"It was something I dreamt about for sure," said Grab co-founder and CEO Anthony Tan as he reminisced about his early desires to defeat San Francisco ride-hailing giant Uber in his own backyard.
Speaking to CNBC just days after the announced deal to acquire Uber's Southeast Asia business, Tan admitted that winning doesn't always come easy: "Of course" there was debate, he said, about whether giving up 27.5 percent of the company to Uber was the right amount. Uber CEO Dara Khosrowshahi has said that stake is worth "several billion dollars."
Yet Tan isn't wasting time debating percentages, he said he's setting his sights on tackling the region's next big problem: the "many who are unbanked," working to make "the invisible, visible."
Ever since wrapping a $2 billion fundraising round led by Softbank and Didi Chuxing last July, Grab has been moving quickly to connect the millions of "invisibles" across the region to its financial services.
The GrabPay e-wallet launched across Southeast Asia in November of last year on the heels of the company introducing its peer-to-peer payments service. The financial technology push picked up momentum last month when Grab inked a joint venture with Japan's Credit Saison to form Grab Financial Services. On the same day, Grab announced a partnership with insurance giant Chubb for in-app insurance solutions.
Grab could, however, face even more formidable challengers than Uber in the race to bank the unbanked. China's big tech firms are competing in the space with Tencent's WeChat pay and Alibaba affiliate Ant Financial and have announced recent expansion plans in Southeast Asia. But Tan left the door open to teaming with, rather than defeating the internet giants.
"I think Ant Financial, again another great company, for us, as we are all about working with many, many partners. We don't fixate ourselves on who's the best partner ... we think about what are the biggest problems and how do we solve that problem," he said. "And if Ant Financial, or whoever, is another great partner, we are focused on that problem and on that segment of underbanked or invisible people that we can help and solve that problem."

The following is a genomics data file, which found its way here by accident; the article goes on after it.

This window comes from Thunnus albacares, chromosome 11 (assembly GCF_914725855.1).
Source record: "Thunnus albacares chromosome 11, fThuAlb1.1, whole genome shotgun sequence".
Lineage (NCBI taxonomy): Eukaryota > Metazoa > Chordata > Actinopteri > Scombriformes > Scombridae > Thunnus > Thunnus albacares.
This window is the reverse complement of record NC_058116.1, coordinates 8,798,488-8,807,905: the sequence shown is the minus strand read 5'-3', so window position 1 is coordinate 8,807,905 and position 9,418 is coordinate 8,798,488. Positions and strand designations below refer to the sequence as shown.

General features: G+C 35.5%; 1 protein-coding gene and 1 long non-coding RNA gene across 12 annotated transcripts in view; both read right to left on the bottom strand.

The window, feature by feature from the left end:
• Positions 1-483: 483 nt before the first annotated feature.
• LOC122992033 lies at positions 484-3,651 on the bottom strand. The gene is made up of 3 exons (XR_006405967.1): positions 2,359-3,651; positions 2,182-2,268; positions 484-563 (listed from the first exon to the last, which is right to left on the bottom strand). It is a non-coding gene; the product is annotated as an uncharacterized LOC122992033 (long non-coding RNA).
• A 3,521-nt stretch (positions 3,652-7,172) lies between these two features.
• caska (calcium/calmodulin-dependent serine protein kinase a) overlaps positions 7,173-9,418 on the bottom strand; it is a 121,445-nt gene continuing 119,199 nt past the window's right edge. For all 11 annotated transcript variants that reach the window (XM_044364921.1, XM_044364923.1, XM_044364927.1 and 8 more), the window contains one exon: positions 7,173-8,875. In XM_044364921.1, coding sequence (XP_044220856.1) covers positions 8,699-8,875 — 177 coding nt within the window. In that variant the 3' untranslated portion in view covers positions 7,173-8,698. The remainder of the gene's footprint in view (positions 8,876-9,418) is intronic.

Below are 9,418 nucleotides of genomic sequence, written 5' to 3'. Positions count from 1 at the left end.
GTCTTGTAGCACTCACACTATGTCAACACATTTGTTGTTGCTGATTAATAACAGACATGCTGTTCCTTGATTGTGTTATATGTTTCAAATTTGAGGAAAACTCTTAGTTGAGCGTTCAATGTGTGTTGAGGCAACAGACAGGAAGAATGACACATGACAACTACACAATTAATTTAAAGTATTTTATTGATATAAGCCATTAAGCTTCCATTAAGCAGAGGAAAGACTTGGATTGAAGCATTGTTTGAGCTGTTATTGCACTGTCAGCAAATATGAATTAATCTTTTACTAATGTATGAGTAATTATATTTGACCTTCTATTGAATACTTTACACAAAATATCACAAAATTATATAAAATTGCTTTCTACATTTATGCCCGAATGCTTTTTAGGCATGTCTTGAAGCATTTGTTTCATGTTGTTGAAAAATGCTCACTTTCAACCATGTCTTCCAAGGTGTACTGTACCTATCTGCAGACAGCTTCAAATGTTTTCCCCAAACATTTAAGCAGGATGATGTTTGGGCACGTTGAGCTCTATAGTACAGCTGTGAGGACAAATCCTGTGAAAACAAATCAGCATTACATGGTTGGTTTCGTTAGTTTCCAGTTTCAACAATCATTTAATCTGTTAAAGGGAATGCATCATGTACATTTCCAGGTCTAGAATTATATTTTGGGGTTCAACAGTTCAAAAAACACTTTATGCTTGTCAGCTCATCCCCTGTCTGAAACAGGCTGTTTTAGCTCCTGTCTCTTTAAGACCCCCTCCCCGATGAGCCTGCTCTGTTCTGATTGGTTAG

Finding friends may come in handy when it comes to staking a leadership claim in Grab's biggest battleground: Indonesia. Home grown ride-hailing service GoJek, has also been investing in financial tech in a bid to capture the enormous amount of people in the country who don't have a bank account.
But Tan isn't taking the Indonesia challenge lightly, insisting Grab is already leading in transportation in the country, where most of his time is spent: "And now as we continue to invest in Indonesia we are very confident now with the Uber Eats assets we will also become the number one food player in this region. And then, as we continue to expand GrabPay, Grab Financial, that will expand throughout the region."
Grab's CEO is hoping that by cementing their position in ride-hailing and food delivery in crucial markets such as Indonesia, it will be easier to attract financial services clients through cross-promotion.
He sketched out what a day could look like for his ideal Grab consumer: "The minute they wake up, they book a car. The car comes and the guy has his car financed by Grab financial. He or she then pays for her lunch (at a) local noodle stall with Grab Pay, zips between meetings using a Grab bike then orders Grab food on the way home."
When asked whether plans to turn Grab into a multi-service platform for the masses puts the company on a firmer path to an initial public offering, Tan kept his cards close to his chest. Still, he said the Uber deal is a step in the right direction: "I mean, now that one sector of our businesses clearly has a clear path to profitability. That obviously becomes a closer and closer reality."